Uncoordinated CDK2 activity in apoptotic cells. To determine if the unconstrained CDK2 activity in growth factor–deprived p27–/– cells represented cyclin E or cyclin A activation, immunoprecipitation studies were performed with antibodies to these cyclins. Fig. 6 shows that in p27–/– cells the presence of growth factors was associated with an increase in cyclin E–CDK2 activity and cyclin A–CDK2 activity measured by 32P incorporation and densitometry. However, in p27–/– mesangial cells deprived of growth factors for six hours, there was a 47% decrease in cyclin E activity (Fig. 6). In contrast, despite the absence of growth factors for six hours, cyclin A–CDK2 activity remained elevated in p27–/– mesangial cells (Fig. 6).
Cyclin E–CDK2 and cyclin A–CDK2 activity in p27–/– and p27+/+ mesangial cells. Total protein was extracted from p27–/– and p27+/+ mesangial cells and immunoprecipitated with antibodies to cyclin E (top) and cyclin A (middle) for histone H1 kinase. Quantitation of CDK2 kinase activity is shown (bottom). In the presence of growth factors (serum), there was an increase in cyclin E–CDK2 and cyclin A–CDK2 activity in p27–/– and p27+/+ cells, which decreased in p27+/+ cells after 6 h of growth factor deprivation (serum free). In p27–/– mesangial cells, cyclin A–CDK2 activity, but not cyclin E–CDK2 activity, remained increased after growth factor deprivation.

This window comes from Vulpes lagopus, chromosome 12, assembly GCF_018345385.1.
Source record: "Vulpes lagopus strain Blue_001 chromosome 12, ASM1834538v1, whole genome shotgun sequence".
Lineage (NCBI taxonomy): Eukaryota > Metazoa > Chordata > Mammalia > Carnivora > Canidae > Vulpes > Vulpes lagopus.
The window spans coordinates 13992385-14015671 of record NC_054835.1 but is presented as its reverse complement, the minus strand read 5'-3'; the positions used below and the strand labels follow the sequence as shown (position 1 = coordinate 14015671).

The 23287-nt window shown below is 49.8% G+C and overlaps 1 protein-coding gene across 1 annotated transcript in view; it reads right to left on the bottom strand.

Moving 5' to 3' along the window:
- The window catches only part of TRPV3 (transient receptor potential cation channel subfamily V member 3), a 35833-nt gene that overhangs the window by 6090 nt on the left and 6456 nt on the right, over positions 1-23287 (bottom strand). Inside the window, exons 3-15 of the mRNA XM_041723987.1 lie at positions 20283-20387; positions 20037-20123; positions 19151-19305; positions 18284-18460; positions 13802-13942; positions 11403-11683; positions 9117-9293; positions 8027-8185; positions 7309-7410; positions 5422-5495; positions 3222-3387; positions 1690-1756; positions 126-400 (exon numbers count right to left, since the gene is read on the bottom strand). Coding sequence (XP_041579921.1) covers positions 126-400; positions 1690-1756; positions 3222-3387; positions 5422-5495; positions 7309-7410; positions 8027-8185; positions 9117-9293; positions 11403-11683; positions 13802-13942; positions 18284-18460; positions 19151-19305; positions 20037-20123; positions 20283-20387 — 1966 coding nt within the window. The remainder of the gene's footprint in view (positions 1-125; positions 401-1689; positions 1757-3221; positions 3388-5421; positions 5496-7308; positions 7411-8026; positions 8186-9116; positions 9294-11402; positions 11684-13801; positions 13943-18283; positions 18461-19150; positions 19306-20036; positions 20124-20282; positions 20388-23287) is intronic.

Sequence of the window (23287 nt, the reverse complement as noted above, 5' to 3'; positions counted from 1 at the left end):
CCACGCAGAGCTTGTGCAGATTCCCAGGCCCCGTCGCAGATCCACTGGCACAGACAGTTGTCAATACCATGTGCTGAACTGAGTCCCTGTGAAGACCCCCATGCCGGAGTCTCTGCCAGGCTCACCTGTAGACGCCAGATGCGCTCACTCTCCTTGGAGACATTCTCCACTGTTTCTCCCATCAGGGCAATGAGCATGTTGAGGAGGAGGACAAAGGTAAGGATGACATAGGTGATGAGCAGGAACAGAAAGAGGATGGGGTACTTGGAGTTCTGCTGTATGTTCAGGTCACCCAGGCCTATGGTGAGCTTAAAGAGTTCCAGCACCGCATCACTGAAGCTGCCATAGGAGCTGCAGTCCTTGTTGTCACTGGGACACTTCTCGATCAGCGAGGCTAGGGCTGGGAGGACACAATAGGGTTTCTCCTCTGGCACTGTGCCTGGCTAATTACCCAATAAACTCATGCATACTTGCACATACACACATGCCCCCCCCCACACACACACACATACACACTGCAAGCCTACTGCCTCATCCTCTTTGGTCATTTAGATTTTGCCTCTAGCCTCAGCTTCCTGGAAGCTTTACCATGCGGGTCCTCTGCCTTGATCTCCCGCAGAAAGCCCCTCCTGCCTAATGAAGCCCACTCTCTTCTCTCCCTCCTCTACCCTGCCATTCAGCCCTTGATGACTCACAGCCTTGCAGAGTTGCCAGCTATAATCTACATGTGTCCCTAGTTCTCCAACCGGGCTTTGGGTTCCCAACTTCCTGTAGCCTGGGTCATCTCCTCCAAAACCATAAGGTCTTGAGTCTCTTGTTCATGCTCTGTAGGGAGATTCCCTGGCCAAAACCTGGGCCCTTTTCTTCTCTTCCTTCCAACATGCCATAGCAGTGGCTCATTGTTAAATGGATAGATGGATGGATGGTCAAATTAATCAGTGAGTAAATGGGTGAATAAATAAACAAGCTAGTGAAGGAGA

To determine if the increase in cyclin A–CDK2 activity (but not cyclin E–CDK2 activity) also occurred in growth factor–deprived p27+/+ mesangial cells, immunoprecipitation studies were performed. There was a 45% decrease in cyclin E activity and a 43% decrease in cyclin A activity after six hours of serum deprivation in p27+/+ cells compared with cells exposed to growth factors (Fig. 6). Furthermore, the decrease in cyclin E–CDK2 activity with growth factor deprivation was similar in p27–/– and p27+/+ mesangial cells. In contrast, there was almost a twofold increase in cyclin A–CDK2 activity in growth factor–deprived p27–/– cells compared with growth factor–deprived p27+/+ cells.